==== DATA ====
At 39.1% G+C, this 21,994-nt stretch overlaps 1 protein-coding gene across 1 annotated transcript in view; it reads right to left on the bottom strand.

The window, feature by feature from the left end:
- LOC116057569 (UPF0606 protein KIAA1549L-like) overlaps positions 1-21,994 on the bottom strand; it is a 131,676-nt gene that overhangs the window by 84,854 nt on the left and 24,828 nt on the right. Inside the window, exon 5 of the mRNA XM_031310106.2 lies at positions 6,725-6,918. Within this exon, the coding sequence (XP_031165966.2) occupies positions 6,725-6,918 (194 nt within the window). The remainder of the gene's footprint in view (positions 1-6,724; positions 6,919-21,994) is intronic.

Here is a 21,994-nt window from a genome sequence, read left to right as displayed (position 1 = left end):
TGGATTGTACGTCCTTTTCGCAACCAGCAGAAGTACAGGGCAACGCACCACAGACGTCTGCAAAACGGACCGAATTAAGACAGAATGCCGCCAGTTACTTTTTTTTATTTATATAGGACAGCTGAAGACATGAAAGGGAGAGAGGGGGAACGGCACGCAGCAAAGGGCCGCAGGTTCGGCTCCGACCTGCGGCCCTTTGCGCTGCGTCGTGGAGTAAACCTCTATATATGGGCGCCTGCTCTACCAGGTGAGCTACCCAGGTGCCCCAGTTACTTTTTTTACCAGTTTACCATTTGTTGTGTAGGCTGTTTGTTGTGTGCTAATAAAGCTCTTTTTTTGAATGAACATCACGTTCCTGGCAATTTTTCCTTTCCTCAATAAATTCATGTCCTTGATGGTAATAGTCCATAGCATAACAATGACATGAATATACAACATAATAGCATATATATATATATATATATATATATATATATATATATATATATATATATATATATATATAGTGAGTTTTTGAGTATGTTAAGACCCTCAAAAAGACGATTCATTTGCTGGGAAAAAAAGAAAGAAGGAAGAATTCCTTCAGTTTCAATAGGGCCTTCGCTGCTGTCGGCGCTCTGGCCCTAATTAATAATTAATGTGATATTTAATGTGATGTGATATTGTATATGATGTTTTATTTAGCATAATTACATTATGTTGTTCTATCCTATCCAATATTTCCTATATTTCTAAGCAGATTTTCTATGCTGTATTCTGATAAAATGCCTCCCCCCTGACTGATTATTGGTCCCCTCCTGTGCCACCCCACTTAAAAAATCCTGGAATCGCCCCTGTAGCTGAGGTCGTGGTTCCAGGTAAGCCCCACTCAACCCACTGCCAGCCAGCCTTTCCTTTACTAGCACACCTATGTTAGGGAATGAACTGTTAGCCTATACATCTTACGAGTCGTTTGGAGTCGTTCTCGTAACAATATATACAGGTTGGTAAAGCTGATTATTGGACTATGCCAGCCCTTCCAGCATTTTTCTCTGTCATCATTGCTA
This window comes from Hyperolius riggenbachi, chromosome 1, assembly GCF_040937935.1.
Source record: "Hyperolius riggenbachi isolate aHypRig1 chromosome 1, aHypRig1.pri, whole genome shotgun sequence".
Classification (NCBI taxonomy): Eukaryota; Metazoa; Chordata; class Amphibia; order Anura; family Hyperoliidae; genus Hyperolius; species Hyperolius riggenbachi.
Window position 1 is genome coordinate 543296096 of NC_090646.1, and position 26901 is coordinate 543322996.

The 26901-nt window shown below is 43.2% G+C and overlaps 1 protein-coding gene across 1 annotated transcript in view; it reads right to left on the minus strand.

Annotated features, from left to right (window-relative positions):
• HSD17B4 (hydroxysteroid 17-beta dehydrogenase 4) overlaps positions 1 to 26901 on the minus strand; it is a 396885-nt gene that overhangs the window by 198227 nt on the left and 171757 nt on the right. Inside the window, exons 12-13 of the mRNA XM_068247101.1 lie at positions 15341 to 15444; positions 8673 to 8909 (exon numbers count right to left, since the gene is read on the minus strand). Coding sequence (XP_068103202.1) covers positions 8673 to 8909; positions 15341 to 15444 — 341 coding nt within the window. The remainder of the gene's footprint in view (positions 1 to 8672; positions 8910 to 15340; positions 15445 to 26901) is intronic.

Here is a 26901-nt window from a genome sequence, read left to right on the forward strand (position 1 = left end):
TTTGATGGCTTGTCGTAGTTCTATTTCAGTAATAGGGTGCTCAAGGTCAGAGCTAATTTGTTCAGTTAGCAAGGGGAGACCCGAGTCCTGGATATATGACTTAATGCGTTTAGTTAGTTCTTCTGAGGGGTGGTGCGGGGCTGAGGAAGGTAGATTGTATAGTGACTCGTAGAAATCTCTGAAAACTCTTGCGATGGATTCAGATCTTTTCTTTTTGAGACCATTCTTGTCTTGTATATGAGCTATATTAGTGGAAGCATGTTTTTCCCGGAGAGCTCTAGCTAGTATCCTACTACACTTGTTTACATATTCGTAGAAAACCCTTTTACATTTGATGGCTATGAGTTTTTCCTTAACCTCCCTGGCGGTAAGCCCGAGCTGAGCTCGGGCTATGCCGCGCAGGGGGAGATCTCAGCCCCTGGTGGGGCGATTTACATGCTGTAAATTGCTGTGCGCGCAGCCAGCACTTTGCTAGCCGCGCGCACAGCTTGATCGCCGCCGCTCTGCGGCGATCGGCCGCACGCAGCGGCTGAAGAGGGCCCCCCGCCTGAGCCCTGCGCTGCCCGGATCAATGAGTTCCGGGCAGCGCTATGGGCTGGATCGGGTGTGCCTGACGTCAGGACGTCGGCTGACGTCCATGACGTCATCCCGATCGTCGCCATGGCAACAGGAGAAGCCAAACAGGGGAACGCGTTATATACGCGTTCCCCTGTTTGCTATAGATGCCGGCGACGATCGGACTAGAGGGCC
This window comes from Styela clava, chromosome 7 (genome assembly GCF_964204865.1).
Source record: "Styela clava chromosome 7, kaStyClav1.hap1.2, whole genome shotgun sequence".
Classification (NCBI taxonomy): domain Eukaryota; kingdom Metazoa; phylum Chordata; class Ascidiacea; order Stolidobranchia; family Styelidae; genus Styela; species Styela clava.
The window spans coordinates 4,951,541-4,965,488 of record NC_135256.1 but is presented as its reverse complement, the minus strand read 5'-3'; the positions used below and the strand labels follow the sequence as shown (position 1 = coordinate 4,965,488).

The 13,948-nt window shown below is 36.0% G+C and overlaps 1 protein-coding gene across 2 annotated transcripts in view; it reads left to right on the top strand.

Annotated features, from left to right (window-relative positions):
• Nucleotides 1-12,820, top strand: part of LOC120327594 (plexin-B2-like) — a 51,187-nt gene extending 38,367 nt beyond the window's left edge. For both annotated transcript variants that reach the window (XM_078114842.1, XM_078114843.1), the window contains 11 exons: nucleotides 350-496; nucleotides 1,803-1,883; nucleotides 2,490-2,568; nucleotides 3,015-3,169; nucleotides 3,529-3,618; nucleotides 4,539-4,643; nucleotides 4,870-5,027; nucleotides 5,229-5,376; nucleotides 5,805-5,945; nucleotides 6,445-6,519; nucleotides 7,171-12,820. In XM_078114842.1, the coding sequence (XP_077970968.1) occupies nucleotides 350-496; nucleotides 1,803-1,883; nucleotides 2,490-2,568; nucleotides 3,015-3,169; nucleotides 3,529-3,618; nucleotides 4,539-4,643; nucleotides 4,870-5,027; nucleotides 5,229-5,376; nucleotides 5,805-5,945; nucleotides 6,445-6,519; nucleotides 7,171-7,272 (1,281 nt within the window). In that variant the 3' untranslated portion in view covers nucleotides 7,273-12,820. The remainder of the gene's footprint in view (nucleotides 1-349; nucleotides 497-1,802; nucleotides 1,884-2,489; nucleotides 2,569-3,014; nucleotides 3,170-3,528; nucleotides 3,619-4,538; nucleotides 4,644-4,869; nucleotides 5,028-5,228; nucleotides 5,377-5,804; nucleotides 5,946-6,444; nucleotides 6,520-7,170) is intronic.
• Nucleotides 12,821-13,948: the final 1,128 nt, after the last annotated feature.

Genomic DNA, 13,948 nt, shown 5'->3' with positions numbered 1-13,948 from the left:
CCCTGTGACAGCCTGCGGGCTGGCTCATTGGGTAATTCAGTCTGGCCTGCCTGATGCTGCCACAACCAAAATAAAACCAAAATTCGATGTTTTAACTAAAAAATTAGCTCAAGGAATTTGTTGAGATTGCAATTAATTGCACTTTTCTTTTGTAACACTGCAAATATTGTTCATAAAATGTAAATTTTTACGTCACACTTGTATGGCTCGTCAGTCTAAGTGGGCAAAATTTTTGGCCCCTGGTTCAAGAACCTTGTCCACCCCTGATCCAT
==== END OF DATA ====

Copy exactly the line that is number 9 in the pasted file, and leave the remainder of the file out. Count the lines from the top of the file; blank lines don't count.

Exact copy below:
Window position 1 is genome coordinate 543296096 of NC_090646.1, and position 26901 is coordinate 543322996.